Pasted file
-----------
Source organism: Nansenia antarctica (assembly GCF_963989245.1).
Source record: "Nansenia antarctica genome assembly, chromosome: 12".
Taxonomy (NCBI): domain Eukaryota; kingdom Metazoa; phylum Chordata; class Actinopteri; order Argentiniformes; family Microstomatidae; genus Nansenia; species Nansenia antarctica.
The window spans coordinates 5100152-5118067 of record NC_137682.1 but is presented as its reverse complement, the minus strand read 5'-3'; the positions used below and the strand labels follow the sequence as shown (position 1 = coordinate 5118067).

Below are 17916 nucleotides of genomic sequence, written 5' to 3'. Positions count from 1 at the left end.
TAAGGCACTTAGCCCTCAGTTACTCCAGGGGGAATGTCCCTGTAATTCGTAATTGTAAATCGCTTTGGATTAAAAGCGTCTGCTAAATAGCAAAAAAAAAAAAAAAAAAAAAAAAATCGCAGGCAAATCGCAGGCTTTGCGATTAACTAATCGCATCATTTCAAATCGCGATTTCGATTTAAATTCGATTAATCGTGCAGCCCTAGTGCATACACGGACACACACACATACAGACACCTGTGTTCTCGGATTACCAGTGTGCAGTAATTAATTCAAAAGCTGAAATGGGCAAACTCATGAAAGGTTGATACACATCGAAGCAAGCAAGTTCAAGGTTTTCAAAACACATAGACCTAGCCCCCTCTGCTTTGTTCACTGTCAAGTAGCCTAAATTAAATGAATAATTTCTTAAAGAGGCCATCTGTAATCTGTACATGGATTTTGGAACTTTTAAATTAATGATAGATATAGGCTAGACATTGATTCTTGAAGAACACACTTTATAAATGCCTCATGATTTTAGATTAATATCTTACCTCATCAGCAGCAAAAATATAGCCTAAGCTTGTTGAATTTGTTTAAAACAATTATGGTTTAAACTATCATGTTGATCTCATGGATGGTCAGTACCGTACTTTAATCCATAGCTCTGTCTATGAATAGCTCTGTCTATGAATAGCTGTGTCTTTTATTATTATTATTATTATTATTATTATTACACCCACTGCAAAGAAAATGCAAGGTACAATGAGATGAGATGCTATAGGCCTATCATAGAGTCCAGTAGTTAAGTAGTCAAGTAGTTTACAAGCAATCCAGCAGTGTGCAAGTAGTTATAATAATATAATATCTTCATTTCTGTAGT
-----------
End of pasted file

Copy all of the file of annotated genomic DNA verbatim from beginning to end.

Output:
Source organism: Nansenia antarctica (assembly GCF_963989245.1).
Source record: "Nansenia antarctica genome assembly, chromosome: 12".
Taxonomy (NCBI): domain Eukaryota; kingdom Metazoa; phylum Chordata; class Actinopteri; order Argentiniformes; family Microstomatidae; genus Nansenia; species Nansenia antarctica.
The window spans coordinates 5100152-5118067 of record NC_137682.1 but is presented as its reverse complement, the minus strand read 5'-3'; the positions used below and the strand labels follow the sequence as shown (position 1 = coordinate 5118067).

Below are 17916 nucleotides of genomic sequence, written 5' to 3'. Positions count from 1 at the left end.
TAAGGCACTTAGCCCTCAGTTACTCCAGGGGGAATGTCCCTGTAATTCGTAATTGTAAATCGCTTTGGATTAAAAGCGTCTGCTAAATAGCAAAAAAAAAAAAAAAAAAAAAAAAATCGCAGGCAAATCGCAGGCTTTGCGATTAACTAATCGCATCATTTCAAATCGCGATTTCGATTTAAATTCGATTAATCGTGCAGCCCTAGTGCATACACGGACACACACACATACAGACACCTGTGTTCTCGGATTACCAGTGTGCAGTAATTAATTCAAAAGCTGAAATGGGCAAACTCATGAAAGGTTGATACACATCGAAGCAAGCAAGTTCAAGGTTTTCAAAACACATAGACCTAGCCCCCTCTGCTTTGTTCACTGTCAAGTAGCCTAAATTAAATGAATAATTTCTTAAAGAGGCCATCTGTAATCTGTACATGGATTTTGGAACTTTTAAATTAATGATAGATATAGGCTAGACATTGATTCTTGAAGAACACACTTTATAAATGCCTCATGATTTTAGATTAATATCTTACCTCATCAGCAGCAAAAATATAGCCTAAGCTTGTTGAATTTGTTTAAAACAATTATGGTTTAAACTATCATGTTGATCTCATGGATGGTCAGTACCGTACTTTAATCCATAGCTCTGTCTATGAATAGCTCTGTCTATGAATAGCTGTGTCTTTTATTATTATTATTATTATTATTATTATTACACCCACTGCAAAGAAAATGCAAGGTACAATGAGATGAGATGCTATAGGCCTATCATAGAGTCCAGTAGTTAAGTAGTCAAGTAGTTTACAAGCAATCCAGCAGTGTGCAAGTAGTTATAATAATATAATATCTTCATTTCTGTAGT